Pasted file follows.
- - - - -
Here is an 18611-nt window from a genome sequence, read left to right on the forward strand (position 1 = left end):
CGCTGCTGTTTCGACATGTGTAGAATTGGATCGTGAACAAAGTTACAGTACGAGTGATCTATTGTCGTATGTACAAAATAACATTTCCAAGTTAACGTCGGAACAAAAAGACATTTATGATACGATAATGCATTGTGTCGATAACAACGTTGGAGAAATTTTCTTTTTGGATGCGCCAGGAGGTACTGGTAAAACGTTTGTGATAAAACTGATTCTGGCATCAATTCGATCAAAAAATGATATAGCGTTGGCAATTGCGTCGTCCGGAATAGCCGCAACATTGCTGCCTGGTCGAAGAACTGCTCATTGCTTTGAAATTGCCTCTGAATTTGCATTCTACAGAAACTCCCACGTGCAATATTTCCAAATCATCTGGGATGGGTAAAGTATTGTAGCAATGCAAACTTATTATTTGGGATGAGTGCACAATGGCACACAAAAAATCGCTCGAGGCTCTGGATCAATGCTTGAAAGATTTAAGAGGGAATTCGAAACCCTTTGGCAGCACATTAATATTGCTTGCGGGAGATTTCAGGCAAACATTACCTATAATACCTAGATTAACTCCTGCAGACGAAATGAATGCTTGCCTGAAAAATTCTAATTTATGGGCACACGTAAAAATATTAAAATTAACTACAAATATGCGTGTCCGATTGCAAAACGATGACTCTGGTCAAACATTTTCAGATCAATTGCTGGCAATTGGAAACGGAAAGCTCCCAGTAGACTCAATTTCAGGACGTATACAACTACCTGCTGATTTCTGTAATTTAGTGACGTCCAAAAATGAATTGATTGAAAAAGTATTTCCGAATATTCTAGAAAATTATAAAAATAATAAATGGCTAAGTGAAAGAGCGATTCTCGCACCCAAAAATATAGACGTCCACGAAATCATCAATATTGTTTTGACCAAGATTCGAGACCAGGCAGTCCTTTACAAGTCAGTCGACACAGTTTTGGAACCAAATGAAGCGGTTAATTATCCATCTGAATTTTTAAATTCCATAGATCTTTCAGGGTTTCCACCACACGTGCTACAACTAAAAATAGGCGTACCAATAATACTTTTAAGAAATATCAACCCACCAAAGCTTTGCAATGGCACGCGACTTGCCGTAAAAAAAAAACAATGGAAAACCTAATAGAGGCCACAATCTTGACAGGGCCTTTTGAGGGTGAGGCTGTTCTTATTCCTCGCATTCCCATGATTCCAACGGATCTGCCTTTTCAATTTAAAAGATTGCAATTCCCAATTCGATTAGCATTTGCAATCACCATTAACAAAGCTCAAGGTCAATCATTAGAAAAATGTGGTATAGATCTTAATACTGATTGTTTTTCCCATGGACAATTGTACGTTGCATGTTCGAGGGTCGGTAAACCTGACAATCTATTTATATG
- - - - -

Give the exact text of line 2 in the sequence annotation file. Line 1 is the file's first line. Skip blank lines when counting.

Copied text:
CGCTGCTGTTTCGACATGTGTAGAATTGGATCGTGAACAAAGTTACAGTACGAGTGATCTATTGTCGTATGTACAAAATAACATTTCCAAGTTAACGTCGGAACAAAAAGACATTTATGATACGATAATGCATTGTGTCGATAACAACGTTGGAGAAATTTTCTTTTTGGATGCGCCAGGAGGTACTGGTAAAACGTTTGTGATAAAACTGATTCTGGCATCAATTCGATCAAAAAATGATATAGCGTTGGCAATTGCGTCGTCCGGAATAGCCGCAACATTGCTGCCTGGTCGAAGAACTGCTCATTGCTTTGAAATTGCCTCTGAATTTGCATTCTACAGAAACTCCCACGTGCAATATTTCCAAATCATCTGGGATGGGTAAAGTATTGTAGCAATGCAAACTTATTATTTGGGATGAGTGCACAATGGCACACAAAAAATCGCTCGAGGCTCTGGATCAATGCTTGAAAGATTTAAGAGGGAATTCGAAACCCTTTGGCAGCACATTAATATTGCTTGCGGGAGATTTCAGGCAAACATTACCTATAATACCTAGATTAACTCCTGCAGACGAAATGAATGCTTGCCTGAAAAATTCTAATTTATGGGCACACGTAAAAATATTAAAATTAACTACAAATATGCGTGTCCGATTGCAAAACGATGACTCTGGTCAAACATTTTCAGATCAATTGCTGGCAATTGGAAACGGAAAGCTCCCAGTAGACTCAATTTCAGGACGTATACAACTACCTGCTGATTTCTGTAATTTAGTGACGTCCAAAAATGAATTGATTGAAAAAGTATTTCCGAATATTCTAGAAAATTATAAAAATAATAAATGGCTAAGTGAAAGAGCGATTCTCGCACCCAAAAATATAGACGTCCACGAAATCATCAATATTGTTTTGACCAAGATTCGAGACCAGGCAGTCCTTTACAAGTCAGTCGACACAGTTTTGGAACCAAATGAAGCGGTTAATTATCCATCTGAATTTTTAAATTCCATAGATCTTTCAGGGTTTCCACCACACGTGCTACAACTAAAAATAGGCGTACCAATAATACTTTTAAGAAATATCAACCCACCAAAGCTTTGCAATGGCACGCGACTTGCCGTAAAAAAAAAACAATGGAAAACCTAATAGAGGCCACAATCTTGACAGGGCCTTTTGAGGGTGAGGCTGTTCTTATTCCTCGCATTCCCATGATTCCAACGGATCTGCCTTTTCAATTTAAAAGATTGCAATTCCCAATTCGATTAGCATTTGCAATCACCATTAACAAAGCTCAAGGTCAATCATTAGAAAAATGTGGTATAGATCTTAATACTGATTGTTTTTCCCATGGACAATTGTACGTTGCATGTTCGAGGGTCGGTAAACCTGACAATCTATTTATATG